But the word ‘rereading’ reminds me that this review as it stands so far, while, I hope, presenting a fair description of the novel, makes no reference to the most obtrusive aspect of my own response to it. Reading Letters was sheet drudgery. I was bored and irritated to the point of groaning exasperation. And since this is a work to which a manifestly gifted writer has devoted ten years of his life it seems necessary to try to justify so hostile a reaction.
The novel is crowded, overcrowded, with ideas, allusions, ‘meanings’. Each of the main characters is likely to drag a tin-can trail of aliases, doubles, symbolic identities: thus Lady Germaine Gordon Pitt. Lady Amherst; or Jeannine Patterson Mack Singer Bernstein Golden. Each of the stories involves a formidable exercise in expository explanation. The author has grossly miscalculated the amount of pure information that a reader even a well-disposed reader – can be expected to assimilate. Paragraph after paragraph, sentence after sentence, is clotted with detail. I heard Denis Donoghue remark on the radio that to enjoy Letters one must ‘swing with the language’. There is something in what he says: it wouldn’t be difficult in demonstrate that the novel contains passages of marvellous prose in a variety of moods and styles. But, more characteristically, the pressures of inclusiveness make the language swing as soporifically as a hammock. A not untypical sentence from Lady Amherst runs as follows:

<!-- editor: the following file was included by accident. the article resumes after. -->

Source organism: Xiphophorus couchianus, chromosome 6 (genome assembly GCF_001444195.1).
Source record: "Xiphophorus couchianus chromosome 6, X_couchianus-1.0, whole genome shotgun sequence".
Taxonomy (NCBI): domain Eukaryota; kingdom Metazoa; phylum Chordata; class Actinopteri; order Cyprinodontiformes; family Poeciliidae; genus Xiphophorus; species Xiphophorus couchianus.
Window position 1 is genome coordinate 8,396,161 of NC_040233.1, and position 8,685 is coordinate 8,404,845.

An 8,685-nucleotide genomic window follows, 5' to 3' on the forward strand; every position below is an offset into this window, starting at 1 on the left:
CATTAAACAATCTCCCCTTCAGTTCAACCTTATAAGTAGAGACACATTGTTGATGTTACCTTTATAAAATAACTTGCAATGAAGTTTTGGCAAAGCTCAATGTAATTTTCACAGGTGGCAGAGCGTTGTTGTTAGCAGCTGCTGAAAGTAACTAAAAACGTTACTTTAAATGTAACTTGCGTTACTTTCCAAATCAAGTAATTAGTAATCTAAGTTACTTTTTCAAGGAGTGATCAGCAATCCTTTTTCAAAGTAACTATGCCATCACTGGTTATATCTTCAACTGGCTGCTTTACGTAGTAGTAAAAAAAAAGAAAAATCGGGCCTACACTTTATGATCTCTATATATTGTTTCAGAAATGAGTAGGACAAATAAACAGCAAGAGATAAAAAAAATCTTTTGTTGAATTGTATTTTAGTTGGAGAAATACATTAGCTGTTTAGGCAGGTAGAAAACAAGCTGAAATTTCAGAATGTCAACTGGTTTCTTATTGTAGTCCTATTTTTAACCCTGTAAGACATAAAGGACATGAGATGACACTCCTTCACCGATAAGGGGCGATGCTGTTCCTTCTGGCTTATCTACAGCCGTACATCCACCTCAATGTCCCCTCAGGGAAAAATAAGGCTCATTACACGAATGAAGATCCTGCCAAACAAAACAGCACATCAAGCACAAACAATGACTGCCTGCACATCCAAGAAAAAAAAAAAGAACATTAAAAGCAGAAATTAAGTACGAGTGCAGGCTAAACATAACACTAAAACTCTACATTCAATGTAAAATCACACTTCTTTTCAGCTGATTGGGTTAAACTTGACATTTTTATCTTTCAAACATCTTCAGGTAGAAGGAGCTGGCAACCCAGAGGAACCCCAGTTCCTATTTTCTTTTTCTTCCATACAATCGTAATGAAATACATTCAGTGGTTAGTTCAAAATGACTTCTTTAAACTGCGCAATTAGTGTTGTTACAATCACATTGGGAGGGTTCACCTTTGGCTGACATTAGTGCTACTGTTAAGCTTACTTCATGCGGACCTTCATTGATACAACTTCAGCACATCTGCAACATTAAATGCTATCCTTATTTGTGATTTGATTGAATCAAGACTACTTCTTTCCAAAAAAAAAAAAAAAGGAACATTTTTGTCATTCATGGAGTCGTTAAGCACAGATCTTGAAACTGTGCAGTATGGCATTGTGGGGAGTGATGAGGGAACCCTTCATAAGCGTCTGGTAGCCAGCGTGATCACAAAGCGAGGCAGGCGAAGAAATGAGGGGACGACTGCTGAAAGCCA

For scarce had I aired against my tenancy the provostral chamber (can you name another university president who smokes cigars?) when there was conveyed to me, via his minatory and becorseted derriere garde, my predecessor’s expectation, not only that I would appoint at once a nominating committee for the proposed Litt.D. (that is, a third member, myself being already on the committee ex officio and Schott having appointed, by some dim prerogative, a second one Harry Carter, former psychologist, present nonentity and academic vice president, Schott’s creature), but that, after a show of nomination weighing, we would present to the board of regents as out candidate the ‘Maryland Laureate’ himself, Mr Andrew Cook.’